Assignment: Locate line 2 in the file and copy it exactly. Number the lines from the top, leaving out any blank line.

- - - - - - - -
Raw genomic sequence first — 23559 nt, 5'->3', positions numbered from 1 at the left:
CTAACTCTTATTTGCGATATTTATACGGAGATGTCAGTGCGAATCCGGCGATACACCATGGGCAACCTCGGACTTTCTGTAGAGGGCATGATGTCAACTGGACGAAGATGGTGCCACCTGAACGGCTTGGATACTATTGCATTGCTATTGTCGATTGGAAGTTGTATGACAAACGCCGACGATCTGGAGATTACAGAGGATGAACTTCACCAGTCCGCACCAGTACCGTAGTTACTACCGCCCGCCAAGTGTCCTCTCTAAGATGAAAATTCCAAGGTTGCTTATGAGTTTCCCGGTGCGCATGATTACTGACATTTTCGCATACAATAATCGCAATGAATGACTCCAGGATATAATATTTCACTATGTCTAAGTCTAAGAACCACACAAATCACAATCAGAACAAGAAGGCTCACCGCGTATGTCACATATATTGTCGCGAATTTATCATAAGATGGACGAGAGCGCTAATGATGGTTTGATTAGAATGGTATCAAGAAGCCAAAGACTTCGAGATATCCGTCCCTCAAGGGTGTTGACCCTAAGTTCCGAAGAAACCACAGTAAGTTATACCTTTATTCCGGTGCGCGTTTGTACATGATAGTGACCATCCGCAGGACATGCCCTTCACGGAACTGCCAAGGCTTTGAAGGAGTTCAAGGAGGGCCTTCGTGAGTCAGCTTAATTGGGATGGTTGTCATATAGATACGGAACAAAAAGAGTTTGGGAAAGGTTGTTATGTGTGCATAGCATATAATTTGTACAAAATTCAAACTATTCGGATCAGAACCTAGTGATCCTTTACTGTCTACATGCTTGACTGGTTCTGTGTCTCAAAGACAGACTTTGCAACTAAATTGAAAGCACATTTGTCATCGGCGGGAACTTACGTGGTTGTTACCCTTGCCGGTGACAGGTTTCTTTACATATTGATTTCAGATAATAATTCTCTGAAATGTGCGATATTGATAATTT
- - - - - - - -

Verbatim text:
CTAACTCTTATTTGCGATATTTATACGGAGATGTCAGTGCGAATCCGGCGATACACCATGGGCAACCTCGGACTTTCTGTAGAGGGCATGATGTCAACTGGACGAAGATGGTGCCACCTGAACGGCTTGGATACTATTGCATTGCTATTGTCGATTGGAAGTTGTATGACAAACGCCGACGATCTGGAGATTACAGAGGATGAACTTCACCAGTCCGCACCAGTACCGTAGTTACTACCGCCCGCCAAGTGTCCTCTCTAAGATGAAAATTCCAAGGTTGCTTATGAGTTTCCCGGTGCGCATGATTACTGACATTTTCGCATACAATAATCGCAATGAATGACTCCAGGATATAATATTTCACTATGTCTAAGTCTAAGAACCACACAAATCACAATCAGAACAAGAAGGCTCACCGCGTATGTCACATATATTGTCGCGAATTTATCATAAGATGGACGAGAGCGCTAATGATGGTTTGATTAGAATGGTATCAAGAAGCCAAAGACTTCGAGATATCCGTCCCTCAAGGGTGTTGACCCTAAGTTCCGAAGAAACCACAGTAAGTTATACCTTTATTCCGGTGCGCGTTTGTACATGATAGTGACCATCCGCAGGACATGCCCTTCACGGAACTGCCAAGGCTTTGAAGGAGTTCAAGGAGGGCCTTCGTGAGTCAGCTTAATTGGGATGGTTGTCATATAGATACGGAACAAAAAGAGTTTGGGAAAGGTTGTTATGTGTGCATAGCATATAATTTGTACAAAATTCAAACTATTCGGATCAGAACCTAGTGATCCTTTACTGTCTACATGCTTGACTGGTTCTGTGTCTCAAAGACAGACTTTGCAACTAAATTGAAAGCACATTTGTCATCGGCGGGAACTTACGTGGTTGTTACCCTTGCCGGTGACAGGTTTCTTTACATATTGATTTCAGATAATAATTCTCTGAAATGTGCGATATTGATAATTT